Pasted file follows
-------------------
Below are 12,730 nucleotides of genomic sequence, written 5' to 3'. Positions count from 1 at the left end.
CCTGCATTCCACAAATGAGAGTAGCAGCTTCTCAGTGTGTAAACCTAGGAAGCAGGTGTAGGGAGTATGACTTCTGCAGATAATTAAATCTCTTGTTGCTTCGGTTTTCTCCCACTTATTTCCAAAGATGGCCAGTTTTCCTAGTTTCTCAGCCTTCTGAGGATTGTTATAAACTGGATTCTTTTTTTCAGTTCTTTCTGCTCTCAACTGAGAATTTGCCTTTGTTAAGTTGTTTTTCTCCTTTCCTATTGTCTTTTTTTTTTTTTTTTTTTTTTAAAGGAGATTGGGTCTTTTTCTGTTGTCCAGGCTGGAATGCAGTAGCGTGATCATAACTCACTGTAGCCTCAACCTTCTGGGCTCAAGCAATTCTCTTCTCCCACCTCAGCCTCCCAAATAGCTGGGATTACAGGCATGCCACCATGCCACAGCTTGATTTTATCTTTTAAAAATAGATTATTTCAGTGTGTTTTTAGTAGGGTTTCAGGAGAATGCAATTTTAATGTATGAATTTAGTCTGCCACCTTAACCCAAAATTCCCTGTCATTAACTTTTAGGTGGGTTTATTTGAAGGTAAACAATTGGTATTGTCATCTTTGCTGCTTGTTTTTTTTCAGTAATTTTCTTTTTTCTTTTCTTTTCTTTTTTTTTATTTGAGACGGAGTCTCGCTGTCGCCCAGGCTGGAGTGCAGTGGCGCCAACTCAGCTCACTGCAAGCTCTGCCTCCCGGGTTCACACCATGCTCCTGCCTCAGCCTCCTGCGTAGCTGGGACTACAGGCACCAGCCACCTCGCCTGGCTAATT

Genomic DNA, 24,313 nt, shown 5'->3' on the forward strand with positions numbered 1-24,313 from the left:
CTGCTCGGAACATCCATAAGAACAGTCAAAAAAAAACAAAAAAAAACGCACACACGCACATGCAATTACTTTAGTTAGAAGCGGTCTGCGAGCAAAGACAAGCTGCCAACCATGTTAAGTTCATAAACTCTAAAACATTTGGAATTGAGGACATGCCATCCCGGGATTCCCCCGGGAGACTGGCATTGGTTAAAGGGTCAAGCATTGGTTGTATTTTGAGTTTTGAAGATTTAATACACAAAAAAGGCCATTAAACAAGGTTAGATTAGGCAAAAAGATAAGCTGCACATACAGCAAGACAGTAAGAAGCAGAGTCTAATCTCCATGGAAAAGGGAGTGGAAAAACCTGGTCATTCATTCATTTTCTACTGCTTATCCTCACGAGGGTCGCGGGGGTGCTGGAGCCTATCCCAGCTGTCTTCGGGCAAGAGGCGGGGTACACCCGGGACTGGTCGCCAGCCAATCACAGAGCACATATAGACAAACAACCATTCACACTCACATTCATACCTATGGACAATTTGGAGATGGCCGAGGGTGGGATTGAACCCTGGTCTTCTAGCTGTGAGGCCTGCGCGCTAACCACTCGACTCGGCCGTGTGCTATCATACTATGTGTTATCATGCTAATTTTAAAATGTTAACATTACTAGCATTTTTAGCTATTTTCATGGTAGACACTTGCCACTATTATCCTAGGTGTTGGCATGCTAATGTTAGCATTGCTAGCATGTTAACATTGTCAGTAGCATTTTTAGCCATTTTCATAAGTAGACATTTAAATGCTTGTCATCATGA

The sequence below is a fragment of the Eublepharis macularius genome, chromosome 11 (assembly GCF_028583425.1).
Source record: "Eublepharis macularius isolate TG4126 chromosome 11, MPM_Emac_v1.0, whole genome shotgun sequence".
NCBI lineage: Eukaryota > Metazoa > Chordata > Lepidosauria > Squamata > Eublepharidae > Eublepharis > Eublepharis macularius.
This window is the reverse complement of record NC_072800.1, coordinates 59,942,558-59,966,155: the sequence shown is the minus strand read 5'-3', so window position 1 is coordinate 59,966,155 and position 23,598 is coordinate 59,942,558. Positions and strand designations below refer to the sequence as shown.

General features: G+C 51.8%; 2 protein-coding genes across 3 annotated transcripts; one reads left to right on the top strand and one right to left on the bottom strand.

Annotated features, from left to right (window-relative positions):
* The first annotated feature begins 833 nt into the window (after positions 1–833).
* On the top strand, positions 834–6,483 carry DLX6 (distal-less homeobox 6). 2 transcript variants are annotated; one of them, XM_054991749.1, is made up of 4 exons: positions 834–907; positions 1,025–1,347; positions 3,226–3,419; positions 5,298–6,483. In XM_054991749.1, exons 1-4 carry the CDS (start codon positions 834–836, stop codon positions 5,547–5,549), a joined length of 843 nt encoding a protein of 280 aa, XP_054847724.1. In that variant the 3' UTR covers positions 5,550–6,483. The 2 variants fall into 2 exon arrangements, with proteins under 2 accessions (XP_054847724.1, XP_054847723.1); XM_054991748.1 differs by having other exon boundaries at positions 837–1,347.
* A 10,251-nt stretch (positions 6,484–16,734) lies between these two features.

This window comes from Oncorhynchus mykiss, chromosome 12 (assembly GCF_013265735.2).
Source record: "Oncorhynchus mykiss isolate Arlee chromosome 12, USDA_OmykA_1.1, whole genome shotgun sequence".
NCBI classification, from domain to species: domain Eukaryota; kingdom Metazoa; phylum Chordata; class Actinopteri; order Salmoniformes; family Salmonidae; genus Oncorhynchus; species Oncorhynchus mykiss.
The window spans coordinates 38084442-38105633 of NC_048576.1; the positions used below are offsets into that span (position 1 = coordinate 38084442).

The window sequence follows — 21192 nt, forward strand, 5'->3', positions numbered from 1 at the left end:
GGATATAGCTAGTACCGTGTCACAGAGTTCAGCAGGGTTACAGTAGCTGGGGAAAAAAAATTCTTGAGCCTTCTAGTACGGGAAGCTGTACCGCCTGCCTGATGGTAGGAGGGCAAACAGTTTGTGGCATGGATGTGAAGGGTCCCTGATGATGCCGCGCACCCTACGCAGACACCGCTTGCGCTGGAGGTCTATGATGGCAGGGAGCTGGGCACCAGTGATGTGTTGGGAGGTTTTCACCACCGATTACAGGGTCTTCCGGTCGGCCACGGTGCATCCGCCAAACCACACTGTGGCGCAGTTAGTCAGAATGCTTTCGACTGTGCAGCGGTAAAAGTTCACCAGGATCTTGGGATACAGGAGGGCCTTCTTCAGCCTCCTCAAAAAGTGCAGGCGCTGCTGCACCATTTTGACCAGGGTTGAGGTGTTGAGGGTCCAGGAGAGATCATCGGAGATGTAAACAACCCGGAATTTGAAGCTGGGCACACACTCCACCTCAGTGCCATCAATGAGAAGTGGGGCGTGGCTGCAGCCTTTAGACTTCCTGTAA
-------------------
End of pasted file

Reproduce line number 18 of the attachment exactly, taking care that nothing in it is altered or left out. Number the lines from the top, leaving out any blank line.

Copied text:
The window sequence follows — 21192 nt, forward strand, 5'->3', positions numbered from 1 at the left end: